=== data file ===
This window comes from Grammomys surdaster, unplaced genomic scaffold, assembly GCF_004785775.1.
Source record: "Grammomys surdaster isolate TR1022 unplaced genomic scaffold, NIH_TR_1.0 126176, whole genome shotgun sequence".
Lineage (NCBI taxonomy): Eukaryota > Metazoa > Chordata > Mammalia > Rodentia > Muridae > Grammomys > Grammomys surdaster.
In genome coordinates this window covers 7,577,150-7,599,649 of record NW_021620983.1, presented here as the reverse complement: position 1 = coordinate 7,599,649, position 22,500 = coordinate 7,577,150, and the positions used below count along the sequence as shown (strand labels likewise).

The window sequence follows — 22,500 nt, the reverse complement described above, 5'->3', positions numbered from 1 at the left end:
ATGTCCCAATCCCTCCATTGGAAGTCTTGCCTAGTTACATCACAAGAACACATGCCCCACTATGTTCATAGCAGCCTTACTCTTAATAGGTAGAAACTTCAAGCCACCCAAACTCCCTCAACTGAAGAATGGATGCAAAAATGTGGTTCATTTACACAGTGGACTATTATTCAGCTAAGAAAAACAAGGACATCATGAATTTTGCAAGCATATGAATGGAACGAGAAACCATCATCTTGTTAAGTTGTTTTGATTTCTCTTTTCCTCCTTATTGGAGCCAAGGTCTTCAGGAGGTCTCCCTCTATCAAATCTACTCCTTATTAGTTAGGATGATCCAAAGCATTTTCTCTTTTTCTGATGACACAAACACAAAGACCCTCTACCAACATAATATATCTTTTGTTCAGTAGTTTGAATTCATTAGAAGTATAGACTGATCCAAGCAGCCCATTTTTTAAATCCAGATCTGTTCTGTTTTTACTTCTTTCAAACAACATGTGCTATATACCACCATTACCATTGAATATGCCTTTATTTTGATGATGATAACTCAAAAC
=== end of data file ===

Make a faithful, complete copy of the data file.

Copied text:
This window comes from Grammomys surdaster, unplaced genomic scaffold, assembly GCF_004785775.1.
Source record: "Grammomys surdaster isolate TR1022 unplaced genomic scaffold, NIH_TR_1.0 126176, whole genome shotgun sequence".
Lineage (NCBI taxonomy): Eukaryota > Metazoa > Chordata > Mammalia > Rodentia > Muridae > Grammomys > Grammomys surdaster.
In genome coordinates this window covers 7,577,150-7,599,649 of record NW_021620983.1, presented here as the reverse complement: position 1 = coordinate 7,599,649, position 22,500 = coordinate 7,577,150, and the positions used below count along the sequence as shown (strand labels likewise).

The window sequence follows — 22,500 nt, the reverse complement described above, 5'->3', positions numbered from 1 at the left end:
ATGTCCCAATCCCTCCATTGGAAGTCTTGCCTAGTTACATCACAAGAACACATGCCCCACTATGTTCATAGCAGCCTTACTCTTAATAGGTAGAAACTTCAAGCCACCCAAACTCCCTCAACTGAAGAATGGATGCAAAAATGTGGTTCATTTACACAGTGGACTATTATTCAGCTAAGAAAAACAAGGACATCATGAATTTTGCAAGCATATGAATGGAACGAGAAACCATCATCTTGTTAAGTTGTTTTGATTTCTCTTTTCCTCCTTATTGGAGCCAAGGTCTTCAGGAGGTCTCCCTCTATCAAATCTACTCCTTATTAGTTAGGATGATCCAAAGCATTTTCTCTTTTTCTGATGACACAAACACAAAGACCCTCTACCAACATAATATATCTTTTGTTCAGTAGTTTGAATTCATTAGAAGTATAGACTGATCCAAGCAGCCCATTTTTTAAATCCAGATCTGTTCTGTTTTTACTTCTTTCAAACAACATGTGCTATATACCACCATTACCATTGAATATGCCTTTATTTTGATGATGATAACTCAAAAC